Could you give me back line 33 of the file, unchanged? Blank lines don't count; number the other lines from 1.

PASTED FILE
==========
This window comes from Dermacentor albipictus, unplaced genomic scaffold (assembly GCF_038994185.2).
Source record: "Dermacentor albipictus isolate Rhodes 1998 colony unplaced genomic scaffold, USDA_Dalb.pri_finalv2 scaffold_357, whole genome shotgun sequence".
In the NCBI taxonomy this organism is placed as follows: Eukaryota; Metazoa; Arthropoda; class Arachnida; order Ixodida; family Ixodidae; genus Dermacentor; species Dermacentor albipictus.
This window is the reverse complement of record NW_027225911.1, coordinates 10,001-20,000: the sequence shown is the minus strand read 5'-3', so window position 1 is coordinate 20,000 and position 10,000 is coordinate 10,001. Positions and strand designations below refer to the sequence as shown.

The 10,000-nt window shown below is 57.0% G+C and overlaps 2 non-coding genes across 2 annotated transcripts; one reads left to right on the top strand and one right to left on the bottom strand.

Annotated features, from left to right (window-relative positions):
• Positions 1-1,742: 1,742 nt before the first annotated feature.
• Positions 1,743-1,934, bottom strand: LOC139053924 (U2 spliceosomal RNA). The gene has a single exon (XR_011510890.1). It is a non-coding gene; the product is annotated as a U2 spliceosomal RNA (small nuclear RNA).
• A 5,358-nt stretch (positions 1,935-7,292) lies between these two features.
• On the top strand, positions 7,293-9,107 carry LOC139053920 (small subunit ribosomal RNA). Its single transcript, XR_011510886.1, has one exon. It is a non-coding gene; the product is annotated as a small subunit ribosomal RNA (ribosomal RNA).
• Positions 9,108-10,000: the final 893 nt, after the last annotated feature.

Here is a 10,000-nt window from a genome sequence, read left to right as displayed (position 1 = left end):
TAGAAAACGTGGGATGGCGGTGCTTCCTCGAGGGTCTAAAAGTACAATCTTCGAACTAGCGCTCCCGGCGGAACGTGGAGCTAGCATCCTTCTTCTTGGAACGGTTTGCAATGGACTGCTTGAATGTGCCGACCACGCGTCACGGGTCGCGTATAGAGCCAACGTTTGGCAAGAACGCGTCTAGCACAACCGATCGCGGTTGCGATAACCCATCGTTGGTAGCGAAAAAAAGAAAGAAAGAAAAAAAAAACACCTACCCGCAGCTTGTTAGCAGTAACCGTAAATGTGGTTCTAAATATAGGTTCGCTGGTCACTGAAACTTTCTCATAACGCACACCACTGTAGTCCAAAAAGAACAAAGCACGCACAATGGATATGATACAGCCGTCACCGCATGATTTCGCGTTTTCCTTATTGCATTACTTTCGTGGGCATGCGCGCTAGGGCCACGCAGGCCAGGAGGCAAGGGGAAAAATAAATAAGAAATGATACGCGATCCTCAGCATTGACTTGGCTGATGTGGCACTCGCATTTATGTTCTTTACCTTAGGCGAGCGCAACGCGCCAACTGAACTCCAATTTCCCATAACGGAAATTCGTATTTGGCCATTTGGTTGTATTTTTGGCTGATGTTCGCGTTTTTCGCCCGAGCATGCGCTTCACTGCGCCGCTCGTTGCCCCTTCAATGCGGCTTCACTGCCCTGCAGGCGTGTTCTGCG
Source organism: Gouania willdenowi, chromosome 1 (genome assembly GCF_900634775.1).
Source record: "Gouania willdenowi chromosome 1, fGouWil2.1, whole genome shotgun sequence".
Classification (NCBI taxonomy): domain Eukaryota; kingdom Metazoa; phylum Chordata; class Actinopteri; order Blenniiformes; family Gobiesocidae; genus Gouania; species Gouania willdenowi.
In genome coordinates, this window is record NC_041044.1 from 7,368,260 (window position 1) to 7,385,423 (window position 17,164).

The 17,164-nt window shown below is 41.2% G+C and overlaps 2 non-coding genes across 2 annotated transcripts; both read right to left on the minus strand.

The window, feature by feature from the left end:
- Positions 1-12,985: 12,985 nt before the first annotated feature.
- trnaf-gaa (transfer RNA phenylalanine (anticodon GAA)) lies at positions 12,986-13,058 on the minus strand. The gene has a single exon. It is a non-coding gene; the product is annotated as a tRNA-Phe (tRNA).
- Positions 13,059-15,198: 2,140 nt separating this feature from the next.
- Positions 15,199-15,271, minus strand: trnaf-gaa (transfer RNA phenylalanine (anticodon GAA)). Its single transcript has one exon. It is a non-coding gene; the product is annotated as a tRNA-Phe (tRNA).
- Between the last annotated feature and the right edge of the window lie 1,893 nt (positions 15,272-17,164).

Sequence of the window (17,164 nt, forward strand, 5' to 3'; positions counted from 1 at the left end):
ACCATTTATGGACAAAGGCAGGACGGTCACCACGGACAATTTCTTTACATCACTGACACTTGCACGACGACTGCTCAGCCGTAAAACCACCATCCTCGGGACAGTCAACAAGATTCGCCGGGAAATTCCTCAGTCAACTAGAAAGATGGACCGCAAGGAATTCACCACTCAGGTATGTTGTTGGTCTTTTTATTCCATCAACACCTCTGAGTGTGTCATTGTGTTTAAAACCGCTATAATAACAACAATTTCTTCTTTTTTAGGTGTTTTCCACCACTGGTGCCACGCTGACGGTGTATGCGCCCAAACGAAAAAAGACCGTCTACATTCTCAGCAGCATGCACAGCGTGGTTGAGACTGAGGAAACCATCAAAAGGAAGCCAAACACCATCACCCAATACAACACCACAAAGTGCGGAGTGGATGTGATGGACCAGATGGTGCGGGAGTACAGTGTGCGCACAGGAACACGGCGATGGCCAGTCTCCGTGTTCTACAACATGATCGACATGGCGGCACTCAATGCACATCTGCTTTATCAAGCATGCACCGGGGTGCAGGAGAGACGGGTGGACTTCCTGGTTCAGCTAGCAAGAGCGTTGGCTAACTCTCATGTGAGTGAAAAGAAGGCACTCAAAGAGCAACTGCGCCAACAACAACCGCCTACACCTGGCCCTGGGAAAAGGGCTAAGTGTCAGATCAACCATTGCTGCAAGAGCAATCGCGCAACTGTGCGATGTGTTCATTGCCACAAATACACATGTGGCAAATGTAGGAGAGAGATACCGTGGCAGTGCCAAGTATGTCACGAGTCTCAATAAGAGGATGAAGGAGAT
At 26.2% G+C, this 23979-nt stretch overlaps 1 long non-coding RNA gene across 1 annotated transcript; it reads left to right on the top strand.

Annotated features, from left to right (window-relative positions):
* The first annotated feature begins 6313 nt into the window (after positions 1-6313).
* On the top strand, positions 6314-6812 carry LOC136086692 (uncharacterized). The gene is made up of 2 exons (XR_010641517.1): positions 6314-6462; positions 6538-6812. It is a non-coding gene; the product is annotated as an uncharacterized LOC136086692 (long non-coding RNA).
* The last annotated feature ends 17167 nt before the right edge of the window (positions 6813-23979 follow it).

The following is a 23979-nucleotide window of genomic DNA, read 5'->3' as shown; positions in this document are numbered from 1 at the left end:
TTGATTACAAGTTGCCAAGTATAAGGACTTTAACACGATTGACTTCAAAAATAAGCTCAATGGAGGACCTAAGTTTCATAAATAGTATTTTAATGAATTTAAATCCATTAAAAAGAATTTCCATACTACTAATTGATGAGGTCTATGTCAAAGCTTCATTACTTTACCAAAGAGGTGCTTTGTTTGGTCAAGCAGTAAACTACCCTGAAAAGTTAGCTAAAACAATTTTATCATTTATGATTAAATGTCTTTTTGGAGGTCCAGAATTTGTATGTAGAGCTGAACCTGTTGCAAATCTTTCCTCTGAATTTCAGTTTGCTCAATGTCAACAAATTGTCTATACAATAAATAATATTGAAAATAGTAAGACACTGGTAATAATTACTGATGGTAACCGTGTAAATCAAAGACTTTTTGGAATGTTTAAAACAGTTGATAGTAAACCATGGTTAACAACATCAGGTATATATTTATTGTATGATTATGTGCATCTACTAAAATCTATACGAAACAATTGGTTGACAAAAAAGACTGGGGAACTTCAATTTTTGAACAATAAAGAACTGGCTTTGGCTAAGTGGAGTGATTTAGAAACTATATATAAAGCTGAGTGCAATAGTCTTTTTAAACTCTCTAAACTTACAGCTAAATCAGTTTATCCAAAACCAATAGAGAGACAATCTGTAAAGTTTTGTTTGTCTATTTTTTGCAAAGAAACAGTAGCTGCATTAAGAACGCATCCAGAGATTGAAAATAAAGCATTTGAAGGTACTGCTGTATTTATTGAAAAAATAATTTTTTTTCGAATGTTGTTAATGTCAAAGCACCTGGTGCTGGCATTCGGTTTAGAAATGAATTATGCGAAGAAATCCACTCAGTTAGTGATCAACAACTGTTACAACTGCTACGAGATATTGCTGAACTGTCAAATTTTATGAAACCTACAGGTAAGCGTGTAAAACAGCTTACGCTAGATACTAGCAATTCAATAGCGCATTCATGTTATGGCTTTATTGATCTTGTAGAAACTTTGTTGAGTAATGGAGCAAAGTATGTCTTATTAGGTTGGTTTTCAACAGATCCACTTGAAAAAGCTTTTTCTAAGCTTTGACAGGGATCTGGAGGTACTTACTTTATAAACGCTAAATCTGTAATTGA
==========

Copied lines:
TTGATTACAAGTTGCCAAGTATAAGGACTTTAACACGATTGACTTCAAAAATAAGCTCAATGGAGGACCTAAGTTTCATAAATAGTATTTTAATGAATTTAAATCCATTAAAAAGAATTTCCATACTACTAATTGATGAGGTCTATGTCAAAGCTTCATTACTTTACCAAAGAGGTGCTTTGTTTGGTCAAGCAGTAAACTACCCTGAAAAGTTAGCTAAAACAATTTTATCATTTATGATTAAATGTCTTTTTGGAGGTCCAGAATTTGTATGTAGAGCTGAACCTGTTGCAAATCTTTCCTCTGAATTTCAGTTTGCTCAATGTCAACAAATTGTCTATACAATAAATAATATTGAAAATAGTAAGACACTGGTAATAATTACTGATGGTAACCGTGTAAATCAAAGACTTTTTGGAATGTTTAAAACAGTTGATAGTAAACCATGGTTAACAACATCAGGTATATATTTATTGTATGATTATGTGCATCTACTAAAATCTATACGAAACAATTGGTTGACAAAAAAGACTGGGGAACTTCAATTTTTGAACAATAAAGAACTGGCTTTGGCTAAGTGGAGTGATTTAGAAACTATATATAAAGCTGAGTGCAATAGTCTTTTTAAACTCTCTAAACTTACAGCTAAATCAGTTTATCCAAAACCAATAGAGAGACAATCTGTAAAGTTTTGTTTGTCTATTTTTTGCAAAGAAACAGTAGCTGCATTAAGAACGCATCCAGAGATTGAAAATAAAGCATTTGAAGGTACTGCTGTATTTATTGAAAAAATAATTTTTTTTCGAATGTTGTTAATGTCAAAGCACCTGGTGCTGGCATTCGGTTTAGAAATGAATTATGCGAAGAAATCCACTCAGTTAGTGATCAACAACTGTTACAACTGCTACGAGATATTGCTGAACTGTCAAATTTTATGAAACCTACAGGTAAGCGTGTAAAACAGCTTACGCTAGATACTAGCAATTCAATAGCGCATTCATGTTATGGCTTTATTGATCTTGTAGAAACTTTGTTGAGTAATGGAGCAAAGTATGTCTTATTAGGTTGGTTTTCAACAGATCCACTTGAAAAAGCTTTTTCTAAGCTTTGACAGGGATCTGGAGGTACTTACTTTATAAACGCTAAATCTGTAATTGA